The Goal of Contentment

During the Holiday season, the pressure is on to be happy, happy, happy at all times. I personally prefer the word “content” to “happy,” and feel that it better describes how we should strive to feel on Thanksgiving Day and throughout the season. Although these words are used interchangeably, and it might seem to be even too small of a thing to bring up, it’s important to me.

To be content is to need nothing more, although wishing for something more is a very human and expected feeling. It is to feel that everything is OK just as it is, and lucky are those who can feel this way when they lay down at night. This is the essence of Thanksgiving.

Happiness is usually fleeting – you can be happy for minutes or hours, but to be happy for an extended period of time is an unrealistic goal for most people. Instead, aim to be content at all times with moments of happiness sprinkled throughout your days. To demand constant delight from ourselves or others is bound to lead to unhappiness eventually.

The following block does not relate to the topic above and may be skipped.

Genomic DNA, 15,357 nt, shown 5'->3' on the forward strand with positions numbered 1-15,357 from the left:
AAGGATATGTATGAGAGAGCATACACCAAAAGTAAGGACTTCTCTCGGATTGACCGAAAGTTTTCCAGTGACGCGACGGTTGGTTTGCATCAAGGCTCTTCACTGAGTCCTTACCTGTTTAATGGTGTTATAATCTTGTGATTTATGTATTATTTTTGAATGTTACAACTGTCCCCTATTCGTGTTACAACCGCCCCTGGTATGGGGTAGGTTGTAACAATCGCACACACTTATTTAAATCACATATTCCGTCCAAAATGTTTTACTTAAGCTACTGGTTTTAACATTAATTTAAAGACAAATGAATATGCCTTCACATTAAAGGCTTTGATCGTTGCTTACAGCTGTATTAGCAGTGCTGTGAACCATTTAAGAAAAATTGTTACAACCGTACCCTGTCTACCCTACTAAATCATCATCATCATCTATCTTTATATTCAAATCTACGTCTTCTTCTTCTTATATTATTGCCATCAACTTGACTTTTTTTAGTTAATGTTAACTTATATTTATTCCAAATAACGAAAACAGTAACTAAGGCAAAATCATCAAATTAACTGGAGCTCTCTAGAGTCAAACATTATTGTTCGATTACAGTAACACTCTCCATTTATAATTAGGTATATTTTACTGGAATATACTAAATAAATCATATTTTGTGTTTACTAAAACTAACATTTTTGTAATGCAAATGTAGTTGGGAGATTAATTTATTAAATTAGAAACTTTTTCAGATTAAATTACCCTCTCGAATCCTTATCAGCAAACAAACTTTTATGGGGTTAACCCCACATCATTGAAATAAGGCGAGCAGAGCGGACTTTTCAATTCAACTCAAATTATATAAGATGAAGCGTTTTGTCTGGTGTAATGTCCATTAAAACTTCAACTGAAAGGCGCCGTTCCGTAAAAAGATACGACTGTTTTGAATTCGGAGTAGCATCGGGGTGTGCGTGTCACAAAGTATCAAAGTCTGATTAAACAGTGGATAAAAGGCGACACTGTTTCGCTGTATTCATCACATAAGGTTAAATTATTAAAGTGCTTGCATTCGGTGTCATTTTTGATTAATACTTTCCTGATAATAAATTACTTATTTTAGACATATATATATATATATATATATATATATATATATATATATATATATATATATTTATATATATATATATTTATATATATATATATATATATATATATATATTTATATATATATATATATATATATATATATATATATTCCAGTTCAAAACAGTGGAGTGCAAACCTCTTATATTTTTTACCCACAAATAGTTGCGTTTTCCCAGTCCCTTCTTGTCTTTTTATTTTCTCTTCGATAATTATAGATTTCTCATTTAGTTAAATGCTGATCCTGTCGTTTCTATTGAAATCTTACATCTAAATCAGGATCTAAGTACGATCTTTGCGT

This Thanksgiving, give thanks for the smallest of things that make you feel content: the click of the heater turning on as you climb into bed, the water that flows as soon as you turn on the faucet, the coffee that you sip each day, or the shoes on your feet.

We too often overemphasize the word “happy” and inappropriately use the word “need.” We must learn to differentiate between need vs. want and happy vs. content. There is no better time to start than Thanksgiving.

“Don’t get caught in the trap of always “Needing” something. Needing something always projects your mind into the future as if you have it and is the opposite of gratitude. Be content in the present moment.” 
― Matthew Donnelly